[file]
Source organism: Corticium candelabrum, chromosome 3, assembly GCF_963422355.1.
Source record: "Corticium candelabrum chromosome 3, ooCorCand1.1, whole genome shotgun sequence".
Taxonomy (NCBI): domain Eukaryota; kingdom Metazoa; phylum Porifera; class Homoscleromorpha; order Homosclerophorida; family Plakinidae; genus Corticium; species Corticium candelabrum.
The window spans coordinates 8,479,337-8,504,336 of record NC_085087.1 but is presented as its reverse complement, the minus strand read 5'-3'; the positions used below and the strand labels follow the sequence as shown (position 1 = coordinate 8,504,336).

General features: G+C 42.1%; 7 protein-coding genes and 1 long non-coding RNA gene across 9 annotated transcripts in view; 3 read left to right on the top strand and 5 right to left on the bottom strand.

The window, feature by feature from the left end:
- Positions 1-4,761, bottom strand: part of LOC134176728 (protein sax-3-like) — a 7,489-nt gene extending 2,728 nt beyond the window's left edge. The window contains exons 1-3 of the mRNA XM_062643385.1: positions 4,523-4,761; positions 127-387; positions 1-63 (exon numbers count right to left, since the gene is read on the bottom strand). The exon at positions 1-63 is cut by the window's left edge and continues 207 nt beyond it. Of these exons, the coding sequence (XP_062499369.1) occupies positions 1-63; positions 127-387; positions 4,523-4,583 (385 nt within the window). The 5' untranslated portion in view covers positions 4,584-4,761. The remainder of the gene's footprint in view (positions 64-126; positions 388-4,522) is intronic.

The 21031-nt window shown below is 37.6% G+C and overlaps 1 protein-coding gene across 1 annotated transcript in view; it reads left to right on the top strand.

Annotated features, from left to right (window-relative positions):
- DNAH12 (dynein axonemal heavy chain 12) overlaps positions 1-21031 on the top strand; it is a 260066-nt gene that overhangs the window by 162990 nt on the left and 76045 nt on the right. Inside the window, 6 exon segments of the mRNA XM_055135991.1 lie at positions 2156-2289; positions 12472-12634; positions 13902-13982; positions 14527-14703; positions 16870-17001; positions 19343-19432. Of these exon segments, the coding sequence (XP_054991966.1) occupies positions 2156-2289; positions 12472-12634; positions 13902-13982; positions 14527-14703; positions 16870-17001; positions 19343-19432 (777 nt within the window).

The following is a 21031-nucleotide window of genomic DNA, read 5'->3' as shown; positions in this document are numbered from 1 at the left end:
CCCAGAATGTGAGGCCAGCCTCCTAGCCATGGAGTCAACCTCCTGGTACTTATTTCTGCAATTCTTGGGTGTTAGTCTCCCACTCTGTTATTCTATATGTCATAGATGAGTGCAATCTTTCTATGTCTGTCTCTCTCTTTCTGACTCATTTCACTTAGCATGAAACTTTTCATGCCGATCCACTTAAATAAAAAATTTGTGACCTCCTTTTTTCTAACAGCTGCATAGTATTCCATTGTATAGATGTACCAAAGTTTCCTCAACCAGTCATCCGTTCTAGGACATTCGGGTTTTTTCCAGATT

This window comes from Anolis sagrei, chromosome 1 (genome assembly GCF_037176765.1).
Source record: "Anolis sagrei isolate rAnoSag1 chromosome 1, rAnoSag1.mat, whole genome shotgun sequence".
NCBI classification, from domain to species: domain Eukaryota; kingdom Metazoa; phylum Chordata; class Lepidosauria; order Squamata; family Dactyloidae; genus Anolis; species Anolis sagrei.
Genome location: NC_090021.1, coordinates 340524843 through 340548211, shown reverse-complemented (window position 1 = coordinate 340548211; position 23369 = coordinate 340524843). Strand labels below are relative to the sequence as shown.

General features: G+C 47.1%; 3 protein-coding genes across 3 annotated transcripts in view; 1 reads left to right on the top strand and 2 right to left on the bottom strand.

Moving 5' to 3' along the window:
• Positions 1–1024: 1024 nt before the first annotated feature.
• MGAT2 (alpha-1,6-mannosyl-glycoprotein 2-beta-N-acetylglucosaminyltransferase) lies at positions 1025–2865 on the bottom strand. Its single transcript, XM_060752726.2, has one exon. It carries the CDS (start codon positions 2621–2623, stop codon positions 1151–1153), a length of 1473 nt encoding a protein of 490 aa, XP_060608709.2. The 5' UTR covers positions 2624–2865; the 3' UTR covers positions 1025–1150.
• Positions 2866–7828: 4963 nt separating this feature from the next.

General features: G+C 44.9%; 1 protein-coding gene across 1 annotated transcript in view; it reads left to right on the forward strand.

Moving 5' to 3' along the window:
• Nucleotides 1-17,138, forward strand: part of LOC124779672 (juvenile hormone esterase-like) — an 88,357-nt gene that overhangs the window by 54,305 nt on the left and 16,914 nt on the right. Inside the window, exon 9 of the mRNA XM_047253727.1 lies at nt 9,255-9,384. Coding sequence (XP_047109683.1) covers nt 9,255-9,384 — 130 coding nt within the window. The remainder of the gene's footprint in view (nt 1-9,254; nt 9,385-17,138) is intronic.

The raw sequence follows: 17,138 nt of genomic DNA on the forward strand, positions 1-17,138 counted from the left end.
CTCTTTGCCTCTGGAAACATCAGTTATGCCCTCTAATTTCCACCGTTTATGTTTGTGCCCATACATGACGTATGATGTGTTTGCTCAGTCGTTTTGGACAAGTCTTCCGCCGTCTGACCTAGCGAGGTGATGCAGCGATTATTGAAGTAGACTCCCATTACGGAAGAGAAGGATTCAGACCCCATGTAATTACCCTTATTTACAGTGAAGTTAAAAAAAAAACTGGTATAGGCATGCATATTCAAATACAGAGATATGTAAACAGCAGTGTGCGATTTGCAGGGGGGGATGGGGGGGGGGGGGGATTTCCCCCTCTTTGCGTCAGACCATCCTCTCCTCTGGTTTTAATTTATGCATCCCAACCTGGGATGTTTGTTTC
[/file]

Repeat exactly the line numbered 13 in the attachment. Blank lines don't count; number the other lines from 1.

This window comes from Anolis sagrei, chromosome 1 (genome assembly GCF_037176765.1).